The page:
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Fat tax: Why grog holds the key to beating obesity

New and higher taxes on alcohol are the best way to battle Australia’s obesity problem, according to new research.

A report released by Deakin University today recommends taxing at a rate of 84¢ per standard drink, with a tax on sugary drinks and a ban on junk food advertising to children also among the top three ideas.

But Associate Professor Gary Sacks told Ross and John “alcohol does contribute the most to excess energy in our diet”.

“I think people aren’t that aware that a pint of beer is actually equivalent to a chocolate bar from a calorie point of view.”

Ross: Wouldn’t it be more effective to ban alcohol? A tax is effectively banning alcohol for poor people.

“You’re right,” Mr Sacks said. “It would hit poorer people the hardest, but it’s not banning it.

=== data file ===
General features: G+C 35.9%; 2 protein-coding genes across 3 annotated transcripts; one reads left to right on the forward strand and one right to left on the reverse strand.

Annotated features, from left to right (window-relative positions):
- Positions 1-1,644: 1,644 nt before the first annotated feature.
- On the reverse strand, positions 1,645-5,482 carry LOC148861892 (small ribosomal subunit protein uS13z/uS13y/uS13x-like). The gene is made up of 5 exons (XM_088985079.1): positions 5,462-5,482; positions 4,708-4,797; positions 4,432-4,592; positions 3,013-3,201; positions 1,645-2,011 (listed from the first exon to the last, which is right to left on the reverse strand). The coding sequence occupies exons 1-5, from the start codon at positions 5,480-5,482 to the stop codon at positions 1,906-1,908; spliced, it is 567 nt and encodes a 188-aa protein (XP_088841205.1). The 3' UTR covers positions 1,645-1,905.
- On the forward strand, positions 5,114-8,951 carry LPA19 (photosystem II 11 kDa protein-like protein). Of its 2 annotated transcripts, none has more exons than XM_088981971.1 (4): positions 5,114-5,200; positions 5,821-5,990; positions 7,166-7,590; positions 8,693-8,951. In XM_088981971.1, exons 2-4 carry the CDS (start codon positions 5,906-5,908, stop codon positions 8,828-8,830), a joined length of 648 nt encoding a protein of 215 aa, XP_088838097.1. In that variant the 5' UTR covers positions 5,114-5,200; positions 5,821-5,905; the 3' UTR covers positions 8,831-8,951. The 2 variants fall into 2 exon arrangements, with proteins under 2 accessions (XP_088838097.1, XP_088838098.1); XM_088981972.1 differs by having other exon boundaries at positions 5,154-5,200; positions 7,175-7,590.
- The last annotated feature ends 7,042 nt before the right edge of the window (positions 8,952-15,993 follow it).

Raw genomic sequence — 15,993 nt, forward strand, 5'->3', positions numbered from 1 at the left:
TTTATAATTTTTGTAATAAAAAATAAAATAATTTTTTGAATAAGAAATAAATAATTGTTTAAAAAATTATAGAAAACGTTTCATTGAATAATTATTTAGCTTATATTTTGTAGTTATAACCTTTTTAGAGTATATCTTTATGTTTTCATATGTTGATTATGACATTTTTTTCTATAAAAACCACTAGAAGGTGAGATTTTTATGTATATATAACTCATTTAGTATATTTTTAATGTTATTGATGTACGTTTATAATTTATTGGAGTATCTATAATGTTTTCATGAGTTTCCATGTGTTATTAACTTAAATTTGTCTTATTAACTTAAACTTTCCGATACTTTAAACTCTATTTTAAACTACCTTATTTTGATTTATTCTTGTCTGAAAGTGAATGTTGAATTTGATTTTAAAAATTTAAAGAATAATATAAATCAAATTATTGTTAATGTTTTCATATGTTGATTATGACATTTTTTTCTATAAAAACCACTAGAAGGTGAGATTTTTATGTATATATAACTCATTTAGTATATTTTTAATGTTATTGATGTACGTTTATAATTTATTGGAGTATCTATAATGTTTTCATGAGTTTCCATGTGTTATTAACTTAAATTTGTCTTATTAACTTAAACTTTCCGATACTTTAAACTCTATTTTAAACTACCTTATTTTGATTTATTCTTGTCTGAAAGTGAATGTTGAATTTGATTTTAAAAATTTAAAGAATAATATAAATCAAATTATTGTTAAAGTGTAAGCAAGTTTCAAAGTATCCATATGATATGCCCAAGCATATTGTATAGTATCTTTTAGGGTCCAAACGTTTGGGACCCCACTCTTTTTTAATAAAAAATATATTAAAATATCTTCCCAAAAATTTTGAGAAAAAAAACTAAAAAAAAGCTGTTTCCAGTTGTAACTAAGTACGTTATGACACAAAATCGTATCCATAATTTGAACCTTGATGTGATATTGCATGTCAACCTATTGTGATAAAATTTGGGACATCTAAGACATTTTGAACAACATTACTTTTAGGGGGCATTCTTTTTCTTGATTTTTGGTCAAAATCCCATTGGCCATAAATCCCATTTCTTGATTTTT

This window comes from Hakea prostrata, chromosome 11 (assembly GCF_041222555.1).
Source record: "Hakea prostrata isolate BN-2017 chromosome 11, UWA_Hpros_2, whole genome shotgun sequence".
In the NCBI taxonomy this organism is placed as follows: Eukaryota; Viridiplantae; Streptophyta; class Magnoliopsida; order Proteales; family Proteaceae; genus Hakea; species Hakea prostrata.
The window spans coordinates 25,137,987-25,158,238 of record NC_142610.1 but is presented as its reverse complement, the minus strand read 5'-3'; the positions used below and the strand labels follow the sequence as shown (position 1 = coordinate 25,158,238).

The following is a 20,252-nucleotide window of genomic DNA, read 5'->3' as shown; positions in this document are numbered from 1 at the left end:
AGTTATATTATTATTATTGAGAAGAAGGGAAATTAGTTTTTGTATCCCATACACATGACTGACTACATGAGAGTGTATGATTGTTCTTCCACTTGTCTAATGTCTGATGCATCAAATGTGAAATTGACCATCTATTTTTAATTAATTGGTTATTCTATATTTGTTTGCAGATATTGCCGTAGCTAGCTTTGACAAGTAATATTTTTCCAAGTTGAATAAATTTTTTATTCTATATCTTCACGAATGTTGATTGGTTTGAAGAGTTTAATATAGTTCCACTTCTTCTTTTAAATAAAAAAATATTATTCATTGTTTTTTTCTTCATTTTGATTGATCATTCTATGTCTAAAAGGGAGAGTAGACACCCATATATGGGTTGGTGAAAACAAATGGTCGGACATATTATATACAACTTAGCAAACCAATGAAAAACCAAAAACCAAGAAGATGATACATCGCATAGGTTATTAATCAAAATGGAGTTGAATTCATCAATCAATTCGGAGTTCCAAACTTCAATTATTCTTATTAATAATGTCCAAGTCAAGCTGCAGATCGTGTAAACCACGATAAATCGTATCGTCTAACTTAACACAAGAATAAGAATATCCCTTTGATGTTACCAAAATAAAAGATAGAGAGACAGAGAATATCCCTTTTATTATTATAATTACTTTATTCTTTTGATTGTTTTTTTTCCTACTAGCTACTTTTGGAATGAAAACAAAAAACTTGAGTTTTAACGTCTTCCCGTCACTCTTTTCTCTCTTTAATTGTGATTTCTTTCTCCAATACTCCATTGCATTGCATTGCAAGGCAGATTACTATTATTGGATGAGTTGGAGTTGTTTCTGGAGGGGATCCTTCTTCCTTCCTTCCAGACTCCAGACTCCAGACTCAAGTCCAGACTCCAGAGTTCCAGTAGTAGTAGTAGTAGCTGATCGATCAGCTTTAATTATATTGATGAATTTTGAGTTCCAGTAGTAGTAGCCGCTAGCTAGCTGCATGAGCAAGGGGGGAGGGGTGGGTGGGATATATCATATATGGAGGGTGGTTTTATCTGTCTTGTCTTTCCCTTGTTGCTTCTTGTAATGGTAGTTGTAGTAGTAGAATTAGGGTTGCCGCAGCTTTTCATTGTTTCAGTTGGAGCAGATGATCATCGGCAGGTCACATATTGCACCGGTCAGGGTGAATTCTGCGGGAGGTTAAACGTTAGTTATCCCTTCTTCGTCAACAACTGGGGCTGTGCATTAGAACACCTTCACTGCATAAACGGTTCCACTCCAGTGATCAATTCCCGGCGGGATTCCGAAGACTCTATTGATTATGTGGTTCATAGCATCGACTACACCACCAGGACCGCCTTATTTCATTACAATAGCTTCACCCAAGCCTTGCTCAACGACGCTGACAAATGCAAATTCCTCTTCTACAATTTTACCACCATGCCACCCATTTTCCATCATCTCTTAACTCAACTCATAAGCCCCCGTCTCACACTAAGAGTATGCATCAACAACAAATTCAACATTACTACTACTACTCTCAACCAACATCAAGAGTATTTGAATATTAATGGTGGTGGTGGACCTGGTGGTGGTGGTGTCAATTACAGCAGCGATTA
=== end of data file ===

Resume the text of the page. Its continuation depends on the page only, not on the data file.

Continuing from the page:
“We do have taxes at the moment on alcohol, and what this is about is raising taxes and the evidence shows that would reduce the alcohol consumption.”

Ross: What about the law of unintended consequences here. Don’t we need to be wary of people saying ‘I can’t afford to drink alcohol so I’m going to use cheap drugs like ice’?

“You do need to be aware of unintended consequences but I’m not sure there’s a lot of evidence that a whole lot people would make that sort of swap,” Mr Sacks said.

“We look at the evidence of what people swap alcohol for, and we found they don’t really swap the alcohol, they just drink less.”

Click PLAY for Ross and John’s full chat with Mr Sacks

 

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